About the Site
The Lutheran Tradition and the Two Kingdoms
Why the site name about “intersecting”? What does this participle have to do with instruction that is Lutheran and with the Lutheran ethos? The Lutheran tradition’s emphasis on Law and Gospel gives its teaching ministry a distinct purpose and character as it educates church and world about the world’s encounter with the Gospel. This encounter is comprehended and interpreted through a distinct Law/Gospel concept called the two kingdoms doctrine. And the word that characterizes the two kingdom concept is tension. In Lutheran teaching, tension tells the tale.
God is running not one but two kingdoms. This essential Biblical theme is, at first, puzzling. We are familiar with thinking about Christ’s coming kingdom of grace as the kingdom of God. But Scripture also affirms creation as God’s realm, a kingdom which is his province and in which he is doing his work. So an old quip among us goes, “When it comes to God’s kingdom, you can’t say one thing.”
The two kingdoms theme is a powerful analytic tool. It enables us to consider simultaneously the world and its current conditions as well as the impact of the Gospel’s promises not only for us personally but for all creation–and not just for the future but for the world’s conditions now. Across the ages, thoughtful Christians have considered how to relate these two kingdoms. The Lutheran tradition has worked out this two kingdoms concept to manage multiple views without collapsing the two kingdoms into any single perspective. That is, a Lutheran exegesis holds the current condition of the world and God’s come-and-coming kingdom of grace in tension with each other while recognizing God’s left-hand kingdom as penultimate and his right-hand kingdom as ultimate.
Some examples of applying a two kingdoms analysis are obvious while others are more subtle. Conspicuous examples include church-and-state relationships, science-and-religion, and media-and-morals. The Lutheran tradition enables us to avoid oversimplified responses to concerns about these issues and recognize that non-Christian as well as Christian voices have contributions to make to disputation and response. At the same time, the two-kingdoms emphasis on the Gospel as active and ultimate shows the Christian (and we hope others) an intersection between our mutual current condition and God’s “doing a new thing” (Isa. 43:19) among us.
And this new thing, this news of the Gospel, gives us a practical orientation and direction at these intersections of the two kingdoms. Church-and-state matters are not merely about local legislation and Supreme Court cases. They are about working effectively for the Gospel in the context of God’s “governing authorities” (Rom. 13:1ff) without yielding the very last word to those governing authorities. This two-kingdoms posture often enables the Christian to work cooperatively with the governing authorities but sometimes in dissent when those authorities move to usurp God’s higher authority.
Science-and-religion discussions are not simply about concluding that these two “domains” are complementary, contradictory, or compartmentalized. The two kingdoms doctrine moves this discussion to how such perspectives exhibit the tension between things temporal and things eternal. The two kingdoms doctrine also creates the working space for investigating both matters of faith and matters of human knowledge. By acknowledging God’s intrusion on the world in the work in Christ, we understand that the temporal and the eternal intersect in the life and the work of the Christian and in the world’s institutions (consider Herod; consider the Affordable Care Act; consider same-sex marriage). What’s more, such matters may or may not always be resolved. They may remain in a working and virtuous tension, or they may coexist with some degree of conflict. The Lutheran tradition sustains and articulates such various conditions as meaningful ways to call attention to our hope in the Gospel and our calling to care for our neighbor.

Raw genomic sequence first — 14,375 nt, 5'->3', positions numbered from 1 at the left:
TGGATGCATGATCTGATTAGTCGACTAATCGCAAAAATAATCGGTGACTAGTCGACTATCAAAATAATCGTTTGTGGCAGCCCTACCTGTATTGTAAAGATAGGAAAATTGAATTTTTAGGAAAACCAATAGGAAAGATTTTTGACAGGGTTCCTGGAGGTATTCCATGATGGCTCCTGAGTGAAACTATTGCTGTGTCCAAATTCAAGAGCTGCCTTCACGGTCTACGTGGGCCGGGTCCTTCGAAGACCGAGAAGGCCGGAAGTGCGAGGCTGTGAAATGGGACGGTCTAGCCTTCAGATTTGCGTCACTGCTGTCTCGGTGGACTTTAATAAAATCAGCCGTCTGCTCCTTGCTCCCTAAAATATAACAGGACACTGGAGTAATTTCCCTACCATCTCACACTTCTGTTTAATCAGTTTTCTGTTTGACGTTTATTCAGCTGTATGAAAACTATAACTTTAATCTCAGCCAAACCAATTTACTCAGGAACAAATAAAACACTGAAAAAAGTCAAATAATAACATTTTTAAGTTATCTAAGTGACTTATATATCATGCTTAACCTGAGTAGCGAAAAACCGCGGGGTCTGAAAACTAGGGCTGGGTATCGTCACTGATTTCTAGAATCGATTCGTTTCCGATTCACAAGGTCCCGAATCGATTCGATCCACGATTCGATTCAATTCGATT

Media has gone from print to broadcast to desktop and now to a smart phone in the hands of a ten-year-old. The church must constantly re-assess how behavior shapes culture and culture shapes behavior. People of faith are now challenged to understand how their convictions, which do not change, relate to a culture with few norms, but with beliefs that change constantly, conveyed instantly to us through 24/7/365 media. Faith and conduct plainly are related, and people of faith have always struggled with interpreting one through the other. They are often tempted to respond with fundamentalist or privatized or hegemonic religion. The Bible’s teaching about the two kingdoms enables Christians to avoid these temptations and instead live and thrive (though not always in comfort) with the tension of a fast-changing culture and God’s enduring promise of grace through Christ already present with us in this world.
In these and other ways, the two kingdoms doctrine provides a distinct and practical understanding of the Gospel that can inform instruction and education across all topics and disciplines. Because it sustains both of God’s kingdoms in the present and does so in tension, this tradition is not an easy perspective to apply. Among the church’s historic theologies, the Lutheran tradition is often regarded as the most difficult of the traditions to grasp and practice. But through its focus on the Gospel, it serves to avoid much confusion in faith and in life, and this theological ethos has been maintained for five hundred years as a blessing to both the entire church and the world. Please take your time, visit and re-visit these pages, and explore the ways a grasp of the Lutheran tradition can enrich our instruction and our practice and policy as a Lutheran university.